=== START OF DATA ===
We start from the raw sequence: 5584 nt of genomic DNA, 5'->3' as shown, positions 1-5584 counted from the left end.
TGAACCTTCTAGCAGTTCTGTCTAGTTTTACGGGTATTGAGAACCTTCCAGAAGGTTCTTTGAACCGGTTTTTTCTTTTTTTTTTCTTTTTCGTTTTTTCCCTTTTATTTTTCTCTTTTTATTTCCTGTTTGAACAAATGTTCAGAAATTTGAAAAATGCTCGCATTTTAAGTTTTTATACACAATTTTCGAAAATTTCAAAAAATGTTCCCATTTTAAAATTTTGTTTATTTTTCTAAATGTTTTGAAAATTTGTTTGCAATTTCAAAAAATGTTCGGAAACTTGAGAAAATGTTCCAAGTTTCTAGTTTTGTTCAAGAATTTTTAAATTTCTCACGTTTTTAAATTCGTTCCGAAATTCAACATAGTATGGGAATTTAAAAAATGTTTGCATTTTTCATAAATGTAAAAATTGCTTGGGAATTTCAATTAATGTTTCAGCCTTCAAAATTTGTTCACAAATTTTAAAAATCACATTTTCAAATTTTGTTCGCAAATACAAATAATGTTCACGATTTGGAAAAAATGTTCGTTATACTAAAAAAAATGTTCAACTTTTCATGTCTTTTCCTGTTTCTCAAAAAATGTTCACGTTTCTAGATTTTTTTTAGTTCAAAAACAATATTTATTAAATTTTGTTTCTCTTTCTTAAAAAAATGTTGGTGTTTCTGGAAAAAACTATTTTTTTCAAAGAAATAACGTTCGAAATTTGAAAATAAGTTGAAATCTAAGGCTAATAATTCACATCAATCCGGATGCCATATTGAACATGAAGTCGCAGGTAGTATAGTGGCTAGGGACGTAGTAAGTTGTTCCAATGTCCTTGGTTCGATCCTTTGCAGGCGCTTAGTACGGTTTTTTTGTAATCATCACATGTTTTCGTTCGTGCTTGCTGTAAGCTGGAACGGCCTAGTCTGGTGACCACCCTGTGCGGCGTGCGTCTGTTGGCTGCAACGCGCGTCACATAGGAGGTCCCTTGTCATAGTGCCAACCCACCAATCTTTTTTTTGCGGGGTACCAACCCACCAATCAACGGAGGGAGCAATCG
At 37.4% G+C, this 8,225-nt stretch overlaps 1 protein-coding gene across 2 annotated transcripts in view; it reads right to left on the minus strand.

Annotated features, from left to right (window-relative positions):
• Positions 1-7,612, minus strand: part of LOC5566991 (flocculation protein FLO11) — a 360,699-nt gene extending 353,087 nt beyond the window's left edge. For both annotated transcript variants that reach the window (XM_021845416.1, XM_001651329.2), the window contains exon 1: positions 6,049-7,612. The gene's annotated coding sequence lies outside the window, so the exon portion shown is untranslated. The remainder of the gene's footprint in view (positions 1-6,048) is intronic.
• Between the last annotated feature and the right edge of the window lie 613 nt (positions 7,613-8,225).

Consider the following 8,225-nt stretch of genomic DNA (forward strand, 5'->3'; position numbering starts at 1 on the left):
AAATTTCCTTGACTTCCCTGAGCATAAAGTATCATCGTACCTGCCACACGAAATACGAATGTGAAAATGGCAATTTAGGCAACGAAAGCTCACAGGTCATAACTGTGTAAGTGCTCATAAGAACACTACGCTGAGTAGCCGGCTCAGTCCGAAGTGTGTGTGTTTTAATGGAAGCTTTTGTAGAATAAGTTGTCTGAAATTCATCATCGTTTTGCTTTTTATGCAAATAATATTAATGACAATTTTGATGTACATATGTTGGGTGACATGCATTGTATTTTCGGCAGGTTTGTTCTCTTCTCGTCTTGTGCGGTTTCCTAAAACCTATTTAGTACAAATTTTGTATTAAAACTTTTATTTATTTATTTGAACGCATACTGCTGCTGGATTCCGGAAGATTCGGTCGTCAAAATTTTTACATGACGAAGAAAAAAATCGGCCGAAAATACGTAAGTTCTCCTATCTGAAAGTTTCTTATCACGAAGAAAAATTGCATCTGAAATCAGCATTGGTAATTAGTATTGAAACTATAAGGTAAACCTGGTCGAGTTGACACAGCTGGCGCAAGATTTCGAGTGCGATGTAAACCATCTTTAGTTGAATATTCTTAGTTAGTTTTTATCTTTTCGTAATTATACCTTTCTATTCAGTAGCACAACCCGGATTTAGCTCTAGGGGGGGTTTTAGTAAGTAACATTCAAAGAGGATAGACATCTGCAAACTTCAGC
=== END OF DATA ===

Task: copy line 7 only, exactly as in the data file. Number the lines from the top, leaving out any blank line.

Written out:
Consider the following 8,225-nt stretch of genomic DNA (forward strand, 5'->3'; position numbering starts at 1 on the left):